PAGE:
Foster, H., & Hagan, J. (2009). The mass incarceration of parents in America: Issues of race/ ethnicity, collateral damage to children, and prisoner reentry. The ANNALS of the American Academy of Political and Social Science, 623(1), 179–194.
Foster, H., & Hagan, J. (2013). Maternal and paternal imprisonment in the stress process. Social Science Research, 42(3), 650–669.
Foster, H., & Hagan, J. (2015). Punishment regimes and the multilevel effects of parental incarceration: Intergenerational, intersectional, and interinstitutional models of social inequality and systemic exclusion. Annual Review of Sociology, 41, 135–158.
French, L. (2005). Law enforcement in Indian country. Criminal Justice Studies, 18(1), 69–80.
Glaze, L., & Maruschak, L. (2010). Parents in prison and their minor children. Washington DC: Bureau of Justice Statistics.
Goffman, A. (2014). On the run: Fugitive life in an American city. Chicago: University of Chicago Press.
Grollman, E. A. (2014). Multiple disadvantaged statuses and health. Journal of Health and Social Behavior, 55(1), 3–19.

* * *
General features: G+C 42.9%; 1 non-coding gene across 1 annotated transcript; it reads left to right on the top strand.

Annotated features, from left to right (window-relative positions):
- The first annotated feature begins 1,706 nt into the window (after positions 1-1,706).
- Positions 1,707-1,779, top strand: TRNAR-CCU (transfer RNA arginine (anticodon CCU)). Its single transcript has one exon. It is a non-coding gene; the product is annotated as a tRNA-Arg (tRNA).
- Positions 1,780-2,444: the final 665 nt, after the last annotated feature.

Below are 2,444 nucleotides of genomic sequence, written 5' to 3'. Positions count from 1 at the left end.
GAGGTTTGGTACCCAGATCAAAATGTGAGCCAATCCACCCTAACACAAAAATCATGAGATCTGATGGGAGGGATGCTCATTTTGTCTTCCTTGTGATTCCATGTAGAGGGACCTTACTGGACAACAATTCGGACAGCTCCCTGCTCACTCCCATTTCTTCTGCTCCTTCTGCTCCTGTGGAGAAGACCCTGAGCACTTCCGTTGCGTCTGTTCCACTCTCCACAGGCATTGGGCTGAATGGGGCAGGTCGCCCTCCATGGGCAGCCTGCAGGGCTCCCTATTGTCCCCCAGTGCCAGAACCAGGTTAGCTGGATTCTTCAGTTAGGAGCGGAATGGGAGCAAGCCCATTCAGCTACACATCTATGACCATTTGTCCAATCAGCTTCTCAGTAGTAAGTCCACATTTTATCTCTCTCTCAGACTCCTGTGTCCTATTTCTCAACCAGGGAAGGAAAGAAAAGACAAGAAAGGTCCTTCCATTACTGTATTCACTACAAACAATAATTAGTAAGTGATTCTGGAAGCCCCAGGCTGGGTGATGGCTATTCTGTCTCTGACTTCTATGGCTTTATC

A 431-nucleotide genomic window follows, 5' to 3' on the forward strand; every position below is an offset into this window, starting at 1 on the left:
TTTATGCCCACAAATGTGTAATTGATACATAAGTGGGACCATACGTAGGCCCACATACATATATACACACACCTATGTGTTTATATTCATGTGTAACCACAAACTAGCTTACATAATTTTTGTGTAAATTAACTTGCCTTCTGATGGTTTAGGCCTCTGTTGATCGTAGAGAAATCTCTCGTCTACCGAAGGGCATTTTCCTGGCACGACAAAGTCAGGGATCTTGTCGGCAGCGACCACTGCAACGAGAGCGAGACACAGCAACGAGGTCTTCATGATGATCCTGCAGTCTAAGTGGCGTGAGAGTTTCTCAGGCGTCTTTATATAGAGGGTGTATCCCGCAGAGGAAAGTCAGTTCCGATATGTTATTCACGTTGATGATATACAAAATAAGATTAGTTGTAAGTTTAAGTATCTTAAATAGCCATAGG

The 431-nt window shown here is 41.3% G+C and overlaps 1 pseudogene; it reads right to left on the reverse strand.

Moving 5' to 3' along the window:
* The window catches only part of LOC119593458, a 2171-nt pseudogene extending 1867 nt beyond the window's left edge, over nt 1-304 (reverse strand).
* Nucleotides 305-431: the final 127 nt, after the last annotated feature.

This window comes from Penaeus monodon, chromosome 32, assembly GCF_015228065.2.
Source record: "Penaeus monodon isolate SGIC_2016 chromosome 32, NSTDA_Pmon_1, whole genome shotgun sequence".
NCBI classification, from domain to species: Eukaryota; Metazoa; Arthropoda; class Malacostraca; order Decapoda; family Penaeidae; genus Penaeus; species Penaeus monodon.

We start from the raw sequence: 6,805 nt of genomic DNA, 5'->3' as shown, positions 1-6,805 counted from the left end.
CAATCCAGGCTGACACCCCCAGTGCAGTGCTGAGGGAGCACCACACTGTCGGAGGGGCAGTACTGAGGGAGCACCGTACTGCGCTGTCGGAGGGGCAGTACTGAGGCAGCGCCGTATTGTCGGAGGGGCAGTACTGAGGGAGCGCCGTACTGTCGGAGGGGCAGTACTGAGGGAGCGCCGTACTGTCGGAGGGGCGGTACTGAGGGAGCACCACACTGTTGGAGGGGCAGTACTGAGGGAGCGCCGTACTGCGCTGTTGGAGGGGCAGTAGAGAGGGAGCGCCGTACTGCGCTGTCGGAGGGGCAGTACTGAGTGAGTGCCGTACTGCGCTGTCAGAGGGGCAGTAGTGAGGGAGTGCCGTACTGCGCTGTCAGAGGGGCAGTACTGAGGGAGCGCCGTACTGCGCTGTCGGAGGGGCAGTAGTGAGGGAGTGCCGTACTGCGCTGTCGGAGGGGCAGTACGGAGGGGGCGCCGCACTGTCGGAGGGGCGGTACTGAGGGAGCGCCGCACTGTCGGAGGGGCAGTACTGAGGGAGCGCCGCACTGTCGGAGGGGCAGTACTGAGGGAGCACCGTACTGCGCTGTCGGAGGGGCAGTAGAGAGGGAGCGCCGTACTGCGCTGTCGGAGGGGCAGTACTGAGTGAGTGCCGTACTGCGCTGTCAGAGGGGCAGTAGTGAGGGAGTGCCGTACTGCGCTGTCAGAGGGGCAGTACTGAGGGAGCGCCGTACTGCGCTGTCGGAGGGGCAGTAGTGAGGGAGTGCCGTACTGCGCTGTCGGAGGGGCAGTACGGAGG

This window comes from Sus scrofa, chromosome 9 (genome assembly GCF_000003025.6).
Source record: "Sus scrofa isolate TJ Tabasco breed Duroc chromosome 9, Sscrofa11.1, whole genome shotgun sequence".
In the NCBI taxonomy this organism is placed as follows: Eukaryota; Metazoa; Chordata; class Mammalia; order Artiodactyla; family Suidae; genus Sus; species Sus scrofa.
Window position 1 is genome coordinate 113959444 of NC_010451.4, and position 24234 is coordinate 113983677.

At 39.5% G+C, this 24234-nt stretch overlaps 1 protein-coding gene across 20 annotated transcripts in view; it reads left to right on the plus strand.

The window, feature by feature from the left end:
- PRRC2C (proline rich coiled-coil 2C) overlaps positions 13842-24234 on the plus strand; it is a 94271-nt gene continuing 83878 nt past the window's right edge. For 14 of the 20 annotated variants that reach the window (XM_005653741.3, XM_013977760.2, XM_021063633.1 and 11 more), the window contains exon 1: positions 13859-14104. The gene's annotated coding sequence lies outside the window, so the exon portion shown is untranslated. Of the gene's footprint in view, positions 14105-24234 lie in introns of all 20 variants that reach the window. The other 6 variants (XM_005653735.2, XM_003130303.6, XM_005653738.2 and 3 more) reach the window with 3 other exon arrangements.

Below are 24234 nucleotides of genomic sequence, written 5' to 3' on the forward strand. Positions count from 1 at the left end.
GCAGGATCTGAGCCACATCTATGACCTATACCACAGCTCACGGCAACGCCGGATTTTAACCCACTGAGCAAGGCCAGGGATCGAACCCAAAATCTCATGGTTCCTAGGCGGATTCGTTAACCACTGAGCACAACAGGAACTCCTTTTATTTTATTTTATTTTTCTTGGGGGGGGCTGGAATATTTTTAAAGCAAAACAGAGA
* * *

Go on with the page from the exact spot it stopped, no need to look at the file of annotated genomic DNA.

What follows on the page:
Hagan, J., & Dinovitzer, R. (1999). Collateral consequences of imprisonment for children, communities, and prisoners. Crime and Justice, 26, 121–162.
Hagan, J., & Foster, H. (2012a). Children of the American prison generation: Student and school spillover effects of incarcerating mothers. Law & Society Review, 46(1), 37–69.
Hagan, J., & Foster, H. (2012b). Intergenerational educational effects of mass imprisonment in America. Sociology of Education, 85(3), 259–286.
Harris, A. (2016). A pound of flesh: Monetary sanctions as a punishment for the poor. New York: Russell Sage.
Hartney, C., & Vuong, L. (2009). Created equal: Racial and ethnic disparities in the U.S. criminal justice system. Oakland, CA: National Council on Crime and Delinquency.
Haskins, A. (2014). Unintended consequences: effects of paternal incarceration on child school readiness and later special education placement. Sociological Science, 1, 141–158.
Haskins, A., & Lee, H. (2016). Reexamining race when studying the consequences of criminal justice contact for families. The ANNALS of the American Academy of Political and Social Science, 665(1), 224–230.
Jarrett, R. L. (1998). African American mothers and grandmothers in poverty: An adaptational perspective. Journal of Comparative Family Studies, 29(2), 387–396.
Jones, N. (2009). Between good and ghetto: African American girls and inner-city violence. New Brunswick, NJ: Rutgers University Press.
LeBlanc, A. N. (2003). Random family: Love, drugs, trouble, and coming of age in the Bronx. New York: Scribner.
Lee, H., Porter, L. C., & Comfort, M. (2013). Consequences of family member incarceration: Impacts on civic participation and perceptions of the legitimacy and fairness of government. The ANNALS of the American Academy of Political and Social Science, 651(1), 44–73.